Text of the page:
Office Environment

Six Personas That Can Affect Productivity

It’s not surprising that some of us are apprehensive about the idea of going back into the office after a long spell at home. It may not be the thought of tackling the daily commute, or the crowded trains and buses – although these are things we certainly haven’t missed. It’s the worry about having to do extra hours, just to get the same level of work done because of interruptions from our colleagues.

We all like to imagine we have an easy-going personality and can get along with anyone.

However, working in a busy office can be tough, especially with all the different personality types. Before the clock even hits 9am you can be faced with Gossip Girl hanging around the water cooler, Moaning Myrtle leaning on your desk and The Complainer asking you to wipe down the microwave after you use it.

Even though this blend of personalities can still mean a company is successful at what it does, there are those people that can hamper productivity. Here we have put together a list of the six top personas for destroying productivity – and tips on how to deal with them.

1) The Meeting Maniac

Most likely to be found saying: “I’ve booked a meeting room to discuss if we should have a meeting about our next meeting.”

Characteristics: You will rarely see them at their desk. For them, eight hours of back-to-back meetings is an enjoyable way to spend the day and it gives them an excuse not to answer your emails or calls.

How to combat them: If you can’t beat ‘em, join ‘em. Being in too many meetings can quash your productivity, but sometimes you need a meeting to get things done. Get into a room with this character and you have them at your mercy – go armed with all your questions, and papers to be signed off.

2) The Small Talker

Most likely to be found saying: “What’s the weather like? What did you watch on TV last night? What are you up to at the weekend? How are the kids? How is your mother?”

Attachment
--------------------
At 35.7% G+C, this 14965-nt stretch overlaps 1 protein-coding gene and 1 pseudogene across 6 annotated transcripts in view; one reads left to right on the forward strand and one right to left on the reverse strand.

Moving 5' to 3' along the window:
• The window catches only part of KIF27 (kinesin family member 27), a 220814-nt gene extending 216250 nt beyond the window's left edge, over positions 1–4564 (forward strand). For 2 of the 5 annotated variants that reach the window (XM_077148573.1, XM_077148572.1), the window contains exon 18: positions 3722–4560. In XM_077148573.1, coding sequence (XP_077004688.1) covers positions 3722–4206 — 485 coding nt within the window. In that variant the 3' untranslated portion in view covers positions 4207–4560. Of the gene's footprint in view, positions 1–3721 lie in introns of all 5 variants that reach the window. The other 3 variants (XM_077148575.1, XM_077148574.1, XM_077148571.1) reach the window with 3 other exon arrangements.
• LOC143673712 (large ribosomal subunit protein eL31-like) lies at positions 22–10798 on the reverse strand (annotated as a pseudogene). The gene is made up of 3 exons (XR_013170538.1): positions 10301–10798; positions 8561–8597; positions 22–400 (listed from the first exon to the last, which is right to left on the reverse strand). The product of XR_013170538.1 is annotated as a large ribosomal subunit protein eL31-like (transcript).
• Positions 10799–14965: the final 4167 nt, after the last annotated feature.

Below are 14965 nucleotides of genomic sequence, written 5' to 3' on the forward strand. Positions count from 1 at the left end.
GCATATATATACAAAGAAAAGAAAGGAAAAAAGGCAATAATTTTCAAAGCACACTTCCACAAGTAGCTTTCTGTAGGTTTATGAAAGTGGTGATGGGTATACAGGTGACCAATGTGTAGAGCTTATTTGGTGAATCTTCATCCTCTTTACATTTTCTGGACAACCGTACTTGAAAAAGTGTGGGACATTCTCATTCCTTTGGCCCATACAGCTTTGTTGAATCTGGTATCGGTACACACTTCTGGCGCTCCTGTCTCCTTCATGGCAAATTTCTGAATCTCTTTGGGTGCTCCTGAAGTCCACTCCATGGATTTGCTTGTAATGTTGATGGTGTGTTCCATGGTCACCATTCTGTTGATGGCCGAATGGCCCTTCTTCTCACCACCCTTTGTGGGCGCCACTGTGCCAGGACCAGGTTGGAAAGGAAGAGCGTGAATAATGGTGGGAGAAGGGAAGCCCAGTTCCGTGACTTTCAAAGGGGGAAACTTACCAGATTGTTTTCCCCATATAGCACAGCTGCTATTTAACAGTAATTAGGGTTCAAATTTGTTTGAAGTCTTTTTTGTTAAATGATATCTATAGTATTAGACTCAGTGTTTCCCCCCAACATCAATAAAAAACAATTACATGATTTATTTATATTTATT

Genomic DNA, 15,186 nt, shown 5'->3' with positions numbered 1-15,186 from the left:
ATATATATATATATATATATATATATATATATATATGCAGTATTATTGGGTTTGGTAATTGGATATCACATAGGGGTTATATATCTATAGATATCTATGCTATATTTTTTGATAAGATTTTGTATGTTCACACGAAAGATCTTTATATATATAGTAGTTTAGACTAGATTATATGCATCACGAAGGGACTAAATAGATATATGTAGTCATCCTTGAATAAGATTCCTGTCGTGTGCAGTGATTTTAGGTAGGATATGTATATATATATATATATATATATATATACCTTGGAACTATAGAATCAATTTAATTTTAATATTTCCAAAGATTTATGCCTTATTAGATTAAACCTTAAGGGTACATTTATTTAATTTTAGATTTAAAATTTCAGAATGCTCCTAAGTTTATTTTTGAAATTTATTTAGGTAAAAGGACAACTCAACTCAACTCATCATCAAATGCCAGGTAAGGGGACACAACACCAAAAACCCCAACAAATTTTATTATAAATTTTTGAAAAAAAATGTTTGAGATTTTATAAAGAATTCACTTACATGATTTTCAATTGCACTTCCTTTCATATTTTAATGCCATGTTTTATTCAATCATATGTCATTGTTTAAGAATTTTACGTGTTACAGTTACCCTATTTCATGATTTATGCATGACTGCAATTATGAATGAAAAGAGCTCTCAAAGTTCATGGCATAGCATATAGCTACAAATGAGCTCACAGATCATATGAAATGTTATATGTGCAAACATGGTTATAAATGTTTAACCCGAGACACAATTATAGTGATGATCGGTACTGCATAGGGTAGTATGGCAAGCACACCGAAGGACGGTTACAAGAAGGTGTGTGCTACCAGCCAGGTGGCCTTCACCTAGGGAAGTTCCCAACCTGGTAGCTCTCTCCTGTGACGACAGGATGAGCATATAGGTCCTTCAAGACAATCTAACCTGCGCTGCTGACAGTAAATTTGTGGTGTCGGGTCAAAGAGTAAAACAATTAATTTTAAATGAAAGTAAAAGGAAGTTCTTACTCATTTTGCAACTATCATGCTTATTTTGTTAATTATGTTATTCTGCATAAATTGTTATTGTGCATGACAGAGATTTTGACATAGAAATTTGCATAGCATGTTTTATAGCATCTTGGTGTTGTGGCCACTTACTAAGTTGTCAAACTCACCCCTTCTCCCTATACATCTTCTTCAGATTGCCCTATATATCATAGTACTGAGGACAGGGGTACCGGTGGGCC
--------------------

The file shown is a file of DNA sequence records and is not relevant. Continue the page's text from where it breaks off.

Characteristics: They will do anything to not work. They ask question after question until you realise you have spent an hour involved in small talk and not got any work done. They can discuss any topic that springs to mind, at length.

How to combat them: While small talk is often good for cementing work relationships, it can also be damaging for your productivity. Put your foot down. Say to them “I really need to get on – this has to be finished in the next hour.” If you are desperate then get a pair of headphones.

Quiet One Persona
3) The Quiet One

Most likely to be found saying: Nothing. And they are so quiet that you start to wonder if they really do exist.

Characteristics: They never respond to your emails or phone calls. You can put IMPORTANT in the subject line as many times as you want, and they still won’t respond. They are focussed on their own productivity and yet disregard the fact that everyone else needs to get on with their work.

How to combat them: Good old fashioned face-to-face meetings. Some people don’t respond well to emails and phone calls and so the best thing to do is get away from your desk for ten minutes to knock on their office door. If you think they may glare at you, offer to make them a cuppa and then ask them if they could respond to your email.